The High Commissioner of Canada to Ghana, Dr Heather Cameron, has said that Canada remains open to the world and will welcome over 300,000 new residents this year.
Very soon, she said, many more students would be heading to Canada for world-class education, adding that Canadian alumni were active in Ghana and continued to grow and make economic and social contributions to the country.
Dr Cameron observed that Ghanaian-Canadian diaspora were engaging in Ghana, saying she was also pleased about the roles that Ghanaian-Canadians were playing in shaping Canada.
She was addressing ministers of state, Members of Parliament, members of the diplomatic corps, traditional and religious leaders and other distinguished guests at a reception to celebrate Canada’s National Day in Accra.
The High Commissioner noted that Canada`s efforts demonstrated that “we are working to contribute to a new multilateralism, where benefits are distributed more broadly, more evenly and more fairly; a new multilateralism where commitments are fulfilled, implementation happens and results can be experienced by people.”
She said the United Nations Security Council had an important role to play and assured that we could count on Canada to stand up for things that mattered and to focus on building bridges, rather than divisions.
The High Commissioner announced that Canada’s Minister of Foreign Affairs, Mrs Chrystia Freeland, had been an active and important voice on the importance of multilateralism and of sustaining liberal democracy.
She said Mrs Freeland was named “Diplomat of the Year”, and that as High Commissioner, it was a privilege for her to work here in Ghana to help advance these shared priorities.
Chamber of Commerce
Mrs Cameron said Canada-Ghana Chamber of Commerce also continued to focus on new sectors such as aviation, oil and gas, as trade diversities.
She said responsible business practices, including corporate social responsibility and reducing the environmental footprint of natural resource industries with a focus on clean technologies and renewable energies, remained important pillars of Canada’s approach to trade in Ghana and to their own development at home in Canada.
She said trade was fundamental to Canada’s economic success, and believed that “it was fundamental to Ghana’s success” as well and commended the government of Ghana for its ratification of the African Continental Free Trade Agreement.
Mrs Cameron observed that their partnerships with the government, development partners and civil society organisations had allowed them to advance their shared agenda.
For instance, she said Canadian expertise had helped ensure that Ghana had the only internationally certified welding facility in the West African region, adding that agricultural techniques were being modernised and adapted to a changing climate.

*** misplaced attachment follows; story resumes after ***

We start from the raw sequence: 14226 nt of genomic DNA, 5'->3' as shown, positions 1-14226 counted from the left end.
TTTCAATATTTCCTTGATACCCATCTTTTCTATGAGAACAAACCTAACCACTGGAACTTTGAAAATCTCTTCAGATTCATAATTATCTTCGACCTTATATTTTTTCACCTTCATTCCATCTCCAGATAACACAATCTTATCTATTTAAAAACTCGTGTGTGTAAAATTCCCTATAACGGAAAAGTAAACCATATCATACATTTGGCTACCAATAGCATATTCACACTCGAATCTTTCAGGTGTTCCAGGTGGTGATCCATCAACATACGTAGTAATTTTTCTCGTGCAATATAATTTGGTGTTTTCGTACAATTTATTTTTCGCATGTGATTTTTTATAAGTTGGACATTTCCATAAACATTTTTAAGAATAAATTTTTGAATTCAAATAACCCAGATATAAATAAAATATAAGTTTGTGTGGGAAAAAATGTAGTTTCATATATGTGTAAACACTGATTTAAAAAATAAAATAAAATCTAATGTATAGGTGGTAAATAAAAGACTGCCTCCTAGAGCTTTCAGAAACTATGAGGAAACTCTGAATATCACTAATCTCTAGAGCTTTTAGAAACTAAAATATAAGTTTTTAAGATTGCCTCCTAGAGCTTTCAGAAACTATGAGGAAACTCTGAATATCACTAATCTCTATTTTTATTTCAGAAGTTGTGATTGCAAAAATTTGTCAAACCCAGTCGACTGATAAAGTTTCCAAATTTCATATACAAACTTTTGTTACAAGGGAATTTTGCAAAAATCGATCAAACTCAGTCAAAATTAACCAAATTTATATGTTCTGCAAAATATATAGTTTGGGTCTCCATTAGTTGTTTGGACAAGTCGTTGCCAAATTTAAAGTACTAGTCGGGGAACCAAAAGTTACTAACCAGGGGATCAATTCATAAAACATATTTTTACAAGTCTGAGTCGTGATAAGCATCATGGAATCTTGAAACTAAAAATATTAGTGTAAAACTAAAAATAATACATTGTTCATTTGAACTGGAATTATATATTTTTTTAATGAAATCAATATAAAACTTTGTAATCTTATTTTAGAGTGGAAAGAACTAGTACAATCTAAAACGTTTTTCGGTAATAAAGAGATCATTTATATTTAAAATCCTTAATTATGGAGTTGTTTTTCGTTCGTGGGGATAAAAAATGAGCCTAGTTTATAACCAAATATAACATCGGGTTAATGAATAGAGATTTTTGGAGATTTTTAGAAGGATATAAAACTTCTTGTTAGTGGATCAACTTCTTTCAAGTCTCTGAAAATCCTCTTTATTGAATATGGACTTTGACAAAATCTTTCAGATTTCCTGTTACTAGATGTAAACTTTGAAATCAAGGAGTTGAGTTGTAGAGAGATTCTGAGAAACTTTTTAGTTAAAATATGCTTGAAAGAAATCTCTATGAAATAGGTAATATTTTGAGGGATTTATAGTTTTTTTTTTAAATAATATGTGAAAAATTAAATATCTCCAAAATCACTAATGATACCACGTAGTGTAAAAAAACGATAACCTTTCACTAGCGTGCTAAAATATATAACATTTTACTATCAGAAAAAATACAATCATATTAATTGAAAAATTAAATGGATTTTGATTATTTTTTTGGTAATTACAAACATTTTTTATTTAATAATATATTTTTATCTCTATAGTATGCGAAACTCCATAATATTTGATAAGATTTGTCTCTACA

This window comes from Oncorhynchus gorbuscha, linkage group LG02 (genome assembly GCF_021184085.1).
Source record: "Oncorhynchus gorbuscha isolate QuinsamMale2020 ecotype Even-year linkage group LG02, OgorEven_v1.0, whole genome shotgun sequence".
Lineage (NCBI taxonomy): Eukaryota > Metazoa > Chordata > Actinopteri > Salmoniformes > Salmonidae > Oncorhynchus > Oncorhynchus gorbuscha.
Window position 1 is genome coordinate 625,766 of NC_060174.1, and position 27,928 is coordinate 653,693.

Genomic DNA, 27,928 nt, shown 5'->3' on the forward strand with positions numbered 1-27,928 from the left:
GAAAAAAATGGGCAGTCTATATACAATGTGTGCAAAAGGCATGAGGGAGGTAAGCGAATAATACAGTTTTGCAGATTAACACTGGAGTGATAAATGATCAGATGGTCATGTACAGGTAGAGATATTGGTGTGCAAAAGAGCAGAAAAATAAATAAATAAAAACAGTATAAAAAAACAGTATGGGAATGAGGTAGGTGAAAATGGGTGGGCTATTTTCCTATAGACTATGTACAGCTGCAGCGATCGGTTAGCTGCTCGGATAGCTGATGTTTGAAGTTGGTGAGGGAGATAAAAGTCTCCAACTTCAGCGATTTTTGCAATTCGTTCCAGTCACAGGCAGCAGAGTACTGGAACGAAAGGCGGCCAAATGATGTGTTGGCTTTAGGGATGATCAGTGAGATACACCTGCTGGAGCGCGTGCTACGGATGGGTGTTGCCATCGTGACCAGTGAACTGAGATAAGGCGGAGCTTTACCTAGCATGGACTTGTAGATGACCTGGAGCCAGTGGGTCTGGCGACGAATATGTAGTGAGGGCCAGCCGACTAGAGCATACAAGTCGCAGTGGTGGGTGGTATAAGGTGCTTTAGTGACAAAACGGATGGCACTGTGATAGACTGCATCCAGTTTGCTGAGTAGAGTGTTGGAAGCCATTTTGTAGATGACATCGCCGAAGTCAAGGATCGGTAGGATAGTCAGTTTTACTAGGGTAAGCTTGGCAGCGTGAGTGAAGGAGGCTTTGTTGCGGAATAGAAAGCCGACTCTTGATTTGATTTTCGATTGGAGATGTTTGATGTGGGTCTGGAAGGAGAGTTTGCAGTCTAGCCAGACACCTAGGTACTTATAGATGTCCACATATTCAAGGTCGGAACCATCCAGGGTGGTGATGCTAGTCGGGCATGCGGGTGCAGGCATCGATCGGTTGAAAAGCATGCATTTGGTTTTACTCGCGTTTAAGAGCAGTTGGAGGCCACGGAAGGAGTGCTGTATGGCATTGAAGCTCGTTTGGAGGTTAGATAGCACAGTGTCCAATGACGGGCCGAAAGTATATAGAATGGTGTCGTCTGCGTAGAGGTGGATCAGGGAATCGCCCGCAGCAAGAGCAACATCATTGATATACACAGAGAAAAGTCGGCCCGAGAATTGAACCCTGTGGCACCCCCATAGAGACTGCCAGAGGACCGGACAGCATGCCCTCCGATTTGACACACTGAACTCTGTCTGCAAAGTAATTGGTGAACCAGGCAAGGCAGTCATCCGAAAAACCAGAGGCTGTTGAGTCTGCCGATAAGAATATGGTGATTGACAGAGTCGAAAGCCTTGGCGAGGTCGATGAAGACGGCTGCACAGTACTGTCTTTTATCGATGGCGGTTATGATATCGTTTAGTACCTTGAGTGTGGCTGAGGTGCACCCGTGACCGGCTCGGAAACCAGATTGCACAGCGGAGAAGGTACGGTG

“Whether it is training in advanced mathematics or establishing linkages between research results and farmers, helping to develop clean-energy training or advocating a better access to financial services for women, we are contributing to Ghana’s current and future prosperity,” she stated.
In March this year, she said, to celebrate International Women’s Day with the Western Region and the Ghana Education Service, they organised a Science, Technology, Engineering and Mathematics (STEM) career fair in Takoradi for over 600 girls and their parents.
In June, she said, Canada hosted Women Deliver in Vancouver, the largest conference on gender equality and the health, rights and wellbeing of girls and women.
She announced that they celebrated with global leaders, including Ghana’s President Nana Addo Dankwa Akufo-Addo, the progress made in advancing rights and empowerment, and reaffirmed their commitment to do more to make gender equality a reality for everyone, everywhere.
The High Commissioner expressed Canada’s heartfelt gratitude to the government of Ghana for the safe return of their two Canadian volunteers who were released from captivity just a couple of weeks ago.
She said they were so thankful for the efforts of those in government, in the security and law enforcement agencies who made serious decisions that enabled not only the safe return of these young Canadian women, but also the capture of those perpetrators.
“This successful outcome is an important milestone for Ghana, and for Ghanaians, for it reaffirms the commitment of many to sustaining peace and security in Ghana,” she stated.